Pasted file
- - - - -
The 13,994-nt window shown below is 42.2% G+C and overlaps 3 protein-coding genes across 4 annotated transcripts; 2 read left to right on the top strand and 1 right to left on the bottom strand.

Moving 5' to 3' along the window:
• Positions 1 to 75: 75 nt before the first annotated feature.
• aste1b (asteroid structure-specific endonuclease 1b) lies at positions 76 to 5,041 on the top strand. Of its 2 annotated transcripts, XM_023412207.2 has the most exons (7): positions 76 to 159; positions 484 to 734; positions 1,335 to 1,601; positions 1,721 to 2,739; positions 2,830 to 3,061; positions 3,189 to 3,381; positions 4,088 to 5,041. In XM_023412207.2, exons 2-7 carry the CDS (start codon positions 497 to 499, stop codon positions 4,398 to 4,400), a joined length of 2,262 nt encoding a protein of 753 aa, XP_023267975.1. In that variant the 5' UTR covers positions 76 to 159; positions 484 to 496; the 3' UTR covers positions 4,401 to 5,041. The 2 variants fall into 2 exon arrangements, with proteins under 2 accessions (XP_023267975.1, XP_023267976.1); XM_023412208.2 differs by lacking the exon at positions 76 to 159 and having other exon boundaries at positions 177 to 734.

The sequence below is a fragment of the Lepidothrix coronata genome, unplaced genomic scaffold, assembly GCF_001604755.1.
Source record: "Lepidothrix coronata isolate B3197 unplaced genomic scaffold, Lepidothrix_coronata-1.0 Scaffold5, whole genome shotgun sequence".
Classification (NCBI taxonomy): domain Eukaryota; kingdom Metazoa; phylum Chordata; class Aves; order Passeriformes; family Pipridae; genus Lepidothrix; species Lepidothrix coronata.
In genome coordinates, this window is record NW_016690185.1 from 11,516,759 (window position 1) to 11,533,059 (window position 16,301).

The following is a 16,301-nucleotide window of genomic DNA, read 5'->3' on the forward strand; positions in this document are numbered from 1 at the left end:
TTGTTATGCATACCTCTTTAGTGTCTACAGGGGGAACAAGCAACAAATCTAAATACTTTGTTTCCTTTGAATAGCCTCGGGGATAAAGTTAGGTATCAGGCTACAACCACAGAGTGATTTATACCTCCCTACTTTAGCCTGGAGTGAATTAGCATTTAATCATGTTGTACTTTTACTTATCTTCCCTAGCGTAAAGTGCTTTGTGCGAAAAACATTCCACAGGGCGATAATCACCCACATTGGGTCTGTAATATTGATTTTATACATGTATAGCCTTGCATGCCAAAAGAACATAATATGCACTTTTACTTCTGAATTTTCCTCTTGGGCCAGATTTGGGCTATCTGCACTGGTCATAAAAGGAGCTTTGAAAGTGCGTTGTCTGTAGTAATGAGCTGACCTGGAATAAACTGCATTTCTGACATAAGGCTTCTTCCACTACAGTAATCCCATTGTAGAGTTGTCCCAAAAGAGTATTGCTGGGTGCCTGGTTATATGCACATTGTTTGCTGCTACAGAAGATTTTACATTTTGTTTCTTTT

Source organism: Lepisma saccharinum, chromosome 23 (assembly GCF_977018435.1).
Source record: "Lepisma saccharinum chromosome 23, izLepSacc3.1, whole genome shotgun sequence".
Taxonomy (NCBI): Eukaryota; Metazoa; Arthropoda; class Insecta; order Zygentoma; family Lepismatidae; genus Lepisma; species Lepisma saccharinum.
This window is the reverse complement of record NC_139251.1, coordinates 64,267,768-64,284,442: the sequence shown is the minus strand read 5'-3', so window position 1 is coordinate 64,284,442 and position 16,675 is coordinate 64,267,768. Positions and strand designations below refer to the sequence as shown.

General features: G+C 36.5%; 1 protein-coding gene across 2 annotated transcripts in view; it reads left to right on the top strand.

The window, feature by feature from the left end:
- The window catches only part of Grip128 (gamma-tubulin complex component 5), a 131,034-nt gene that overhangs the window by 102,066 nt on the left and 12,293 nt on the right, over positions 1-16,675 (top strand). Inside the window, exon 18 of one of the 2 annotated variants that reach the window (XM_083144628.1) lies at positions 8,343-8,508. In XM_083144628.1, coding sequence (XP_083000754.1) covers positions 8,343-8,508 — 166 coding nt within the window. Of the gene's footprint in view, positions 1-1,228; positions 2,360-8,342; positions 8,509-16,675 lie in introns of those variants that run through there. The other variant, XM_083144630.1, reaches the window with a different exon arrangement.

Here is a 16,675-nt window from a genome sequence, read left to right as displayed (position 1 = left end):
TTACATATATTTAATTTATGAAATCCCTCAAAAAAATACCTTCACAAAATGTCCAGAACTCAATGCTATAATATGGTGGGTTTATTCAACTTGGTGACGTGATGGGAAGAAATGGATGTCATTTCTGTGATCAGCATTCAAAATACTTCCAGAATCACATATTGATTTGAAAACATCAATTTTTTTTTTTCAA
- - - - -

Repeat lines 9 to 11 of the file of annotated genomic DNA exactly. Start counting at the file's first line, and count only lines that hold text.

The following is a 16,301-nucleotide window of genomic DNA, read 5'->3' on the forward strand; positions in this document are numbered from 1 at the left end:
TTGTTATGCATACCTCTTTAGTGTCTACAGGGGGAACAAGCAACAAATCTAAATACTTTGTTTCCTTTGAATAGCCTCGGGGATAAAGTTAGGTATCAGGCTACAACCACAGAGTGATTTATACCTCCCTACTTTAGCCTGGAGTGAATTAGCATTTAATCATGTTGTACTTTTACTTATCTTCCCTAGCGTAAAGTGCTTTGTGCGAAAAACATTCCACAGGGCGATAATCACCCACATTGGGTCTGTAATATTGATTTTATACATGTATAGCCTTGCATGCCAAAAGAACATAATATGCACTTTTACTTCTGAATTTTCCTCTTGGGCCAGATTTGGGCTATCTGCACTGGTCATAAAAGGAGCTTTGAAAGTGCGTTGTCTGTAGTAATGAGCTGACCTGGAATAAACTGCATTTCTGACATAAGGCTTCTTCCACTACAGTAATCCCATTGTAGAGTTGTCCCAAAAGAGTATTGCTGGGTGCCTGGTTATATGCACATTGTTTGCTGCTACAGAAGATTTTACATTTTGTTTCTTTT

Source organism: Lepisma saccharinum, chromosome 23 (assembly GCF_977018435.1).